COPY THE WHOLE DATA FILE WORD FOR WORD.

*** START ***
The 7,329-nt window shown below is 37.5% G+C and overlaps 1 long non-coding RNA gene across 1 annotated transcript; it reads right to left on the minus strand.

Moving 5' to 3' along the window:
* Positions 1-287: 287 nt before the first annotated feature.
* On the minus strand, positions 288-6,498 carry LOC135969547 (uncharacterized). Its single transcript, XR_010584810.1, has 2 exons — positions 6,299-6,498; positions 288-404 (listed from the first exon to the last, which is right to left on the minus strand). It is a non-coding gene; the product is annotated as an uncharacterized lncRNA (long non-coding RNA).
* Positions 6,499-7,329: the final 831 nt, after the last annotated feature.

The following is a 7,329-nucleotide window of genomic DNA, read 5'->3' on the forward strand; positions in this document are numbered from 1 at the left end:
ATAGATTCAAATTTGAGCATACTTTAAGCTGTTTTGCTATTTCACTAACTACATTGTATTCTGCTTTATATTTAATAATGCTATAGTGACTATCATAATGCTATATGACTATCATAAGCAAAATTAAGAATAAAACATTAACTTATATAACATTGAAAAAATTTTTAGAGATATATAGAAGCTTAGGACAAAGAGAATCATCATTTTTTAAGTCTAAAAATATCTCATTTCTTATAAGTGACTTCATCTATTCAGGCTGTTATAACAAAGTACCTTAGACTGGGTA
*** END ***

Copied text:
The 7,329-nt window shown below is 37.5% G+C and overlaps 1 long non-coding RNA gene across 1 annotated transcript; it reads right to left on the minus strand.

Moving 5' to 3' along the window:
* Positions 1-287: 287 nt before the first annotated feature.
* On the minus strand, positions 288-6,498 carry LOC135969547 (uncharacterized). Its single transcript, XR_010584810.1, has 2 exons — positions 6,299-6,498; positions 288-404 (listed from the first exon to the last, which is right to left on the minus strand). It is a non-coding gene; the product is annotated as an uncharacterized lncRNA (long non-coding RNA).
* Positions 6,499-7,329: the final 831 nt, after the last annotated feature.

The following is a 7,329-nucleotide window of genomic DNA, read 5'->3' on the forward strand; positions in this document are numbered from 1 at the left end:
ATAGATTCAAATTTGAGCATACTTTAAGCTGTTTTGCTATTTCACTAACTACATTGTATTCTGCTTTATATTTAATAATGCTATAGTGACTATCATAATGCTATATGACTATCATAAGCAAAATTAAGAATAAAACATTAACTTATATAACATTGAAAAAATTTTTAGAGATATATAGAAGCTTAGGACAAAGAGAATCATCATTTTTTAAGTCTAAAAATATCTCATTTCTTATAAGTGACTTCATCTATTCAGGCTGTTATAACAAAGTACCTTAGACTGGGTA